One of my favorite health books is Wheat Belly, by Dr. William Davis. In it, he discusses why he feels that modern hybridized wheat can be ruining the health of those who consume it. One of the symptoms of high wheat consumption is a protruding belly. When I saw this large man at the State Fair, he looked like the epitome of Wheat Belly. Big belly, but fairly normal arms and legs.
Health stuff that probably doesn’t belong on an art blog, but you can read on if you’re interested:
Twelve years ago this month, I went low carb, a move which felt counterintuitive at the time (Eat fat and lose weight? Impossible!), but it took the pounds off quickly. It turned out that the biggest benefit wasn’t the weight loss, but my health – I felt fantastic! I was healthier than I was in my 20s. Sadly, the pounds came back on after awhile, and I started to lose all the good energy I felt when I started low carb.
Eventually I realized that I started losing the benefits of low carb living only after I added low carb wheat wraps and bread to my diet. Five years ago, I dropped wheat from entirely. It didn’t seem possible that just eliminating this one food would make a difference. But it did. A huge difference! After dumping wheat, I felt GREAT. My joints stopped hurting, my blood pressure came back down to where it was before, and my already-good blood cholesterol levels got even better. No cravings, no hunger pangs, no heartburn. No brain fog, no depression, just glowing, even, constant energy. As long as I stayed low carb and wheat-free, my weight stayed the same no matter how much I ate.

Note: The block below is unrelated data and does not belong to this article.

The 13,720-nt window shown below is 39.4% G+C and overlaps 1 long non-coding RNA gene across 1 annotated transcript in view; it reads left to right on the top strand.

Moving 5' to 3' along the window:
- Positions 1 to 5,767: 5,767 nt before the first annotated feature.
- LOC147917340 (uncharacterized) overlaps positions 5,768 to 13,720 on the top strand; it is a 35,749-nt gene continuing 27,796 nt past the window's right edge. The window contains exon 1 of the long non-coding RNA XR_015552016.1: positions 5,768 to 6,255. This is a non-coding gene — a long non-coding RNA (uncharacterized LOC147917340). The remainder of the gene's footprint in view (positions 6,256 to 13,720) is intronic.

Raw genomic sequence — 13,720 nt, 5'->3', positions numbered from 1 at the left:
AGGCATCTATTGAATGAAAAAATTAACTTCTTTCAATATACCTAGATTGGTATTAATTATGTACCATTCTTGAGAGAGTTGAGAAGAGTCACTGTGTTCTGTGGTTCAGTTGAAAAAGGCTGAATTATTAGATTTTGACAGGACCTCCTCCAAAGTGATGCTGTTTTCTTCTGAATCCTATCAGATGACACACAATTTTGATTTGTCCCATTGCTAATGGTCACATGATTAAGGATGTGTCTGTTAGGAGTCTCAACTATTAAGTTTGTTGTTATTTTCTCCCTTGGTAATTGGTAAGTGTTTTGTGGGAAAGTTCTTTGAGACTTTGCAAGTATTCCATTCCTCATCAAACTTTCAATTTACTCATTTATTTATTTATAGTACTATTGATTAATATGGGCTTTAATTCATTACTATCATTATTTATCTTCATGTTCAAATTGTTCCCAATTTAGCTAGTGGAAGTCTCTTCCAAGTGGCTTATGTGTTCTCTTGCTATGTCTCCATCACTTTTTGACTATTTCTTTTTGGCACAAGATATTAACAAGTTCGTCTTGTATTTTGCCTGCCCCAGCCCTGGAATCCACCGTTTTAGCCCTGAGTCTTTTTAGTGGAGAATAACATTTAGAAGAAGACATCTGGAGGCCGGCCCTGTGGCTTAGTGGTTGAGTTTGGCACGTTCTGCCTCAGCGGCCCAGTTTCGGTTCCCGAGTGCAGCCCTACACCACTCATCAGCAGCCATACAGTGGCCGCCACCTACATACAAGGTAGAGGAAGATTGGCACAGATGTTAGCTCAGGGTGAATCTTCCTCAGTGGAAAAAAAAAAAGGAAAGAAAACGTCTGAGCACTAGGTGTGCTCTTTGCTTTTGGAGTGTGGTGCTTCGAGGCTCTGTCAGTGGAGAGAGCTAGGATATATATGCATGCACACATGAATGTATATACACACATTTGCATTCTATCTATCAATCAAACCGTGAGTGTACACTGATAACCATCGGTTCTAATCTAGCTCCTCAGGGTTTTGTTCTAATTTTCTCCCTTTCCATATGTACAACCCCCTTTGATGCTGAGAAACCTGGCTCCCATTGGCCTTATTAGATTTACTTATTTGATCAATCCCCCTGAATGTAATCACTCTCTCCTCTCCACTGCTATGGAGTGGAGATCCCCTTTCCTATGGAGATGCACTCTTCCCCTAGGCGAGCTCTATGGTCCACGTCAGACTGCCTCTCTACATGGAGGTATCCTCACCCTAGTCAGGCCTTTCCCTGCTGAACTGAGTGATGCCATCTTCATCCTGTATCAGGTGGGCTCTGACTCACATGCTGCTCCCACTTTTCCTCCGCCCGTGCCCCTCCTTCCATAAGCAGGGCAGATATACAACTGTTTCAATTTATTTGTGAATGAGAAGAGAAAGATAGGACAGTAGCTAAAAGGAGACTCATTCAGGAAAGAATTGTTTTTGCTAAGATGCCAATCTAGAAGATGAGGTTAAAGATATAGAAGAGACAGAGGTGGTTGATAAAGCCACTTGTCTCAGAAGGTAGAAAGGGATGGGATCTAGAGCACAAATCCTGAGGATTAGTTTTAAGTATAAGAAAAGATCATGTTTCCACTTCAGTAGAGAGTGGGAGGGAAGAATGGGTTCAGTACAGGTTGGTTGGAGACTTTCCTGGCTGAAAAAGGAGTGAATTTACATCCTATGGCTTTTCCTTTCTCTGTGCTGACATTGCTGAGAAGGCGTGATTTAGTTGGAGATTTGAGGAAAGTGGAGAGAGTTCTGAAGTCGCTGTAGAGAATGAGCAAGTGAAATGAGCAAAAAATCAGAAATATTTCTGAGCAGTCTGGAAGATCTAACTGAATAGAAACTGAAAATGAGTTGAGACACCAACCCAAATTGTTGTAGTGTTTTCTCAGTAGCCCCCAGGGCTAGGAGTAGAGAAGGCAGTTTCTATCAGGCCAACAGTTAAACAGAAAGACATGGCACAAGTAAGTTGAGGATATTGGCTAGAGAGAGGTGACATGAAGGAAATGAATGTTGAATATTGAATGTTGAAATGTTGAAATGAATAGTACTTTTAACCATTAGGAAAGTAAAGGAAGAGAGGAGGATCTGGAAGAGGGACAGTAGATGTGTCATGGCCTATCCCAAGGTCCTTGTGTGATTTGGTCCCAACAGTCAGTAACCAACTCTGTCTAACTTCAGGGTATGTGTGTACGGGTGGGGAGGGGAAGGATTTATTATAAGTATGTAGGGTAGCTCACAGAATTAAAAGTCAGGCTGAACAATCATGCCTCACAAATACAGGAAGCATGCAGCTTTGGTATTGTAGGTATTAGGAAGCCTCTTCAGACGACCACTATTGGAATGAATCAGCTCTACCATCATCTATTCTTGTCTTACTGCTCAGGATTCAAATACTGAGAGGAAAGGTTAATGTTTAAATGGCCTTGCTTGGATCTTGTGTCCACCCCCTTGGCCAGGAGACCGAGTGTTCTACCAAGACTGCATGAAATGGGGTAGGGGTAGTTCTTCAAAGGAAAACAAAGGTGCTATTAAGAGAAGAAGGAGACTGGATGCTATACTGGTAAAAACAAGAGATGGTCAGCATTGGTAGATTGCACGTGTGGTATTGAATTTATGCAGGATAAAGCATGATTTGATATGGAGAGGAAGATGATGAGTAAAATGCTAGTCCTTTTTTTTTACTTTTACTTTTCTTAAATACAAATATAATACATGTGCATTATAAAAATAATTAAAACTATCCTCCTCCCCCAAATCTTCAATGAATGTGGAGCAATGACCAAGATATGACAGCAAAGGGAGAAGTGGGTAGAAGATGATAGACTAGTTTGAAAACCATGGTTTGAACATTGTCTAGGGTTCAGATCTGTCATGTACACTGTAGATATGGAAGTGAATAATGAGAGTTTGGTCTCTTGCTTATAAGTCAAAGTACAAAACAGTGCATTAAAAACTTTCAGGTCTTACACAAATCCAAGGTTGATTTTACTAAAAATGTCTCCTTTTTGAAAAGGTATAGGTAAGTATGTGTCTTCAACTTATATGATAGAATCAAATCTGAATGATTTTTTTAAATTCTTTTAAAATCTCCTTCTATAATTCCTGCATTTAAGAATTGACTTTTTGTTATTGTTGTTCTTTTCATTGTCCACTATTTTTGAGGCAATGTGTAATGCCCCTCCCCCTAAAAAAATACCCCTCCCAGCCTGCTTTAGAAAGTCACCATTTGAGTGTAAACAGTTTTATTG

Dropping wheat has been one of the best things I’ve done for my health (iodine is up there, too), and I’d love to see others experience the joy of feeling as good as I do. So I thank Dr. Davis for his book. I’ve been reading his blog for years, going back to when he was the “Heart Scan” doctor. I take vitamin D and niacin and monitor my blood glucose (I’m not diabetic) thanks to him. What I like about Wheat Belly is that it provides well-researched evidence about why wheat doesn’t belong in our diets. Not all wheat, but the modern hybrids that Dr. Davis aptly calls Frankenwheat. Ironically, the scientists who created it weren’t trying to build a monster, but feed a hungry world. An intense program of hybridization created a stocky, uniform, high yielding plant which contains hundreds of proteins not present in early wheat, some of which we’ve never seen before. Could one of these proteins be causing some of the health problems which have become so prevalent today? Dr. Davis cites a long list of conditions that may be caused or exacerbated by Frankenwheat, including type 2 diabetes, autism, obesity, bipolar depression, schizophrenia, and arthritis.
A common symptom of wheat consumption is visceral fat, AKA belly fat. Once called a “beer belly” (keep in mind that beer is full of grains and carbs), Dr. Davis calls it wheat belly. Those are the words that came to mind when I saw the man in my painting. Many would assume he’s weak, lazy, or eats too much, but to me, he looks like a victim of wheat.
Disclaimer: I do not work for Dr. Davis, nor do I sell his book.